On 1ST April, 1960, NASA launched from Cape Canaveral, TIROS-I (Television Infrared Observation Satellite). TIROS-I, a drum-shaped satellite (1.1 metre diameter and 48cm height), was the first true weather satellite. It operated for 78 days and proved to be much more successful than Vanguard 2, the satellite that was designed to measure cloud-cover distribution and was launched on 17 February, 1959.[1]

Immediately after launching, TIROS-I, started transmitting pictures containing cloud-cover views of the Earth. These photographs provided new information on weather patterns which meteorologists could use to provide the first weather forecasts based on data gathered from space.

TIROS paved the way for the Nimbus, a second-generation, more advanced satellite program, whose technology and findings are the heritage of most of the Earth-observing satellites NASA and NOAA (National Oceanic and Atmospheric Administration) have launched since then.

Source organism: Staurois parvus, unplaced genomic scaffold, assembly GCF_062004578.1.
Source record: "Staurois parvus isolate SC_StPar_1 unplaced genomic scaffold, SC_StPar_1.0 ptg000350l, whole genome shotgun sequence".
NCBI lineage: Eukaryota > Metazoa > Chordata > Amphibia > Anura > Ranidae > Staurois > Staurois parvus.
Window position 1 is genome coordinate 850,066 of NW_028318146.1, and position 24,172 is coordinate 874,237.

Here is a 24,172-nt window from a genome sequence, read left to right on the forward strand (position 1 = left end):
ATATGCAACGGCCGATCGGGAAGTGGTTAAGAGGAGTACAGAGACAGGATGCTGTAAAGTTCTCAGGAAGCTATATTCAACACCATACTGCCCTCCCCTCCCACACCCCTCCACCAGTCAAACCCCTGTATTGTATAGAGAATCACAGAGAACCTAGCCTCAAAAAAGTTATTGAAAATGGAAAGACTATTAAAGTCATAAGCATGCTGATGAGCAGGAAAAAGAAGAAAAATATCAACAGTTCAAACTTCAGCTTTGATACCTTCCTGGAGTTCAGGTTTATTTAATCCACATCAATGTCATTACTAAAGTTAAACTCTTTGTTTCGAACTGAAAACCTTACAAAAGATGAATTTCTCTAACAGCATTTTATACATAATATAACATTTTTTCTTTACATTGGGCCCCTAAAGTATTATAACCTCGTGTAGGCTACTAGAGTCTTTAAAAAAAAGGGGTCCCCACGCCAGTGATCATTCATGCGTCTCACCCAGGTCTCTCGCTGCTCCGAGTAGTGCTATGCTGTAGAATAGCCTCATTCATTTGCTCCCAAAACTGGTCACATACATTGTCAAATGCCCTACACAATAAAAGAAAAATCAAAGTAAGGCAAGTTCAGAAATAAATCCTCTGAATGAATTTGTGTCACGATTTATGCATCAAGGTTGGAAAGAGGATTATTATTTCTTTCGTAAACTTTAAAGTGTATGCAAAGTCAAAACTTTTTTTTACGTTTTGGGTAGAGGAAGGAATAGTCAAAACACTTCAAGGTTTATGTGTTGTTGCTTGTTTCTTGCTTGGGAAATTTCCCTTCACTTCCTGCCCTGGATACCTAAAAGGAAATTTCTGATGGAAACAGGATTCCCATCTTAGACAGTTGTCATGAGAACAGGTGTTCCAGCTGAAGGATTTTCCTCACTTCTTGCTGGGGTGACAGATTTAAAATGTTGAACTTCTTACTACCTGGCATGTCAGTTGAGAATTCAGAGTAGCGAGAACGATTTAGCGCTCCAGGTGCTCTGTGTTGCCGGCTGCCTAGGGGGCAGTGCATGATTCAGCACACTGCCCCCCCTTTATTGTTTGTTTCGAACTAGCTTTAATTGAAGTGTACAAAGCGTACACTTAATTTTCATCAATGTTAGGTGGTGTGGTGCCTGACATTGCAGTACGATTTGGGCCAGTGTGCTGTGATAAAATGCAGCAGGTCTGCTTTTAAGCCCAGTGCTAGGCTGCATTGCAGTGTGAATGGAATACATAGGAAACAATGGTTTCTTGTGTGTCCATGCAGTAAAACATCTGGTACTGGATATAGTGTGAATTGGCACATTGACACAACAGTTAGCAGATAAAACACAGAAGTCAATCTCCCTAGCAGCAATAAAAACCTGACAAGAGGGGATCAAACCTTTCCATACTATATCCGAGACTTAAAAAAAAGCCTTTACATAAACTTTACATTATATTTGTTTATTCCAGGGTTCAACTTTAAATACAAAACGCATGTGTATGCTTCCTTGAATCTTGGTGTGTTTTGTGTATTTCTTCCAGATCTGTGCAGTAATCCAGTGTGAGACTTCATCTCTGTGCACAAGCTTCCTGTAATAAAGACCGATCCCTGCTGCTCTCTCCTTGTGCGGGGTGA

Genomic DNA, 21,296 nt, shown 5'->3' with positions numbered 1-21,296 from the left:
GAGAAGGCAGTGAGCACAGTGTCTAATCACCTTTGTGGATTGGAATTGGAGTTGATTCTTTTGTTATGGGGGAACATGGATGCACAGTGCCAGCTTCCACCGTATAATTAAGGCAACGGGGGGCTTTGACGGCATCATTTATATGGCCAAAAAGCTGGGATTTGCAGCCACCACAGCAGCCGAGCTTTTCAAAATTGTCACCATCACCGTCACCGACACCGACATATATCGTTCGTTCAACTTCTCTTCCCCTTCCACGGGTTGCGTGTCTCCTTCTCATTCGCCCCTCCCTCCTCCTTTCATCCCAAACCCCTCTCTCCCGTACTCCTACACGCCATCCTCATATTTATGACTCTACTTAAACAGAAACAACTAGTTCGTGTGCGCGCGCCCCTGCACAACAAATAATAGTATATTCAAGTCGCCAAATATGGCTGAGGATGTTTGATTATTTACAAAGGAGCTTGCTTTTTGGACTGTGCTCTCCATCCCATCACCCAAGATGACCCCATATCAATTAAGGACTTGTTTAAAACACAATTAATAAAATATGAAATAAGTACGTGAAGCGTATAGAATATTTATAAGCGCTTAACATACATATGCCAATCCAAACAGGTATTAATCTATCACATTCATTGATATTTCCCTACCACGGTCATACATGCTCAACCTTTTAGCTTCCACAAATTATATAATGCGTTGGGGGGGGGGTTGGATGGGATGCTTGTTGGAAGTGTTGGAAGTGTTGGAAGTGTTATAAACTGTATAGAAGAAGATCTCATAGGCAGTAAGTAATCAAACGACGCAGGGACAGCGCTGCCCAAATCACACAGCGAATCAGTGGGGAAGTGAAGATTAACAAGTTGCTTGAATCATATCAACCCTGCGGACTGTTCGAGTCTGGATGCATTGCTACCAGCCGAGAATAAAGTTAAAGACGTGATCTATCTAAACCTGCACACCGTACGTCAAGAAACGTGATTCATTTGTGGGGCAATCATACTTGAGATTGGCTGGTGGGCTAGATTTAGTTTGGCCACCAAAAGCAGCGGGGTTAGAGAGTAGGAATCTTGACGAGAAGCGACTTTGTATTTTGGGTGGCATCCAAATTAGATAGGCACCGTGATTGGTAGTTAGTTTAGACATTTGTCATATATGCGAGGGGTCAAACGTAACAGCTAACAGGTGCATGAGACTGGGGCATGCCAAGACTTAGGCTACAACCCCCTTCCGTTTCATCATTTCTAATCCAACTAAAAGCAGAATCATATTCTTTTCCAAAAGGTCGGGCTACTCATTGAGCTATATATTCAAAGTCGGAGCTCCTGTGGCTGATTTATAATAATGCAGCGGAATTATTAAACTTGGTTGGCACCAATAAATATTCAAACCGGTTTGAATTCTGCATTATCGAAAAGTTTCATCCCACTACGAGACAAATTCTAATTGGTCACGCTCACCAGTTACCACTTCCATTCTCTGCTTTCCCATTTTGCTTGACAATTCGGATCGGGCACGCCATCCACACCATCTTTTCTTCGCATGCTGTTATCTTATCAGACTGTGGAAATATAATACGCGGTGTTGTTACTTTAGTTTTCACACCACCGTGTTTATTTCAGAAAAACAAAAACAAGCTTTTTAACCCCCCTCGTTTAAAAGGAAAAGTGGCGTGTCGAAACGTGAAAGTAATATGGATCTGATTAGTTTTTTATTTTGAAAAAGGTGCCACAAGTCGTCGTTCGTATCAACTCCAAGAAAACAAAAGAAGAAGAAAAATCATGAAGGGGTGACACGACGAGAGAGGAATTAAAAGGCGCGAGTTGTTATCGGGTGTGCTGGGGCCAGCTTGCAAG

The first photo of Earth from a weather satellite, taken by the TIROS-1 satellite on April 1, 1960. Source: https://www.nasa.gov/topics/earth/earthday/gall_tiros.html

A month after the launch of TIROS-I,  the chief of the U.S. Weather service wrote to NASA’s first Deputy Director, Dr Hugh Latimer Dryden, informing him that he was going to ask Congress for more R&D money for his agency. The Weather Service wanted to develop a system – in cooperation with NASA – to utilize the data received from satellites in orbit. Dryden was doubtful. Doing things for “research purposes was all NASA’s mission involved”, he replied, adding that “…..the exploitation of data from weather satellites either for research purposes or for weather forecasting are not within the function assigned to NASA by the NASA Act of 1958”.

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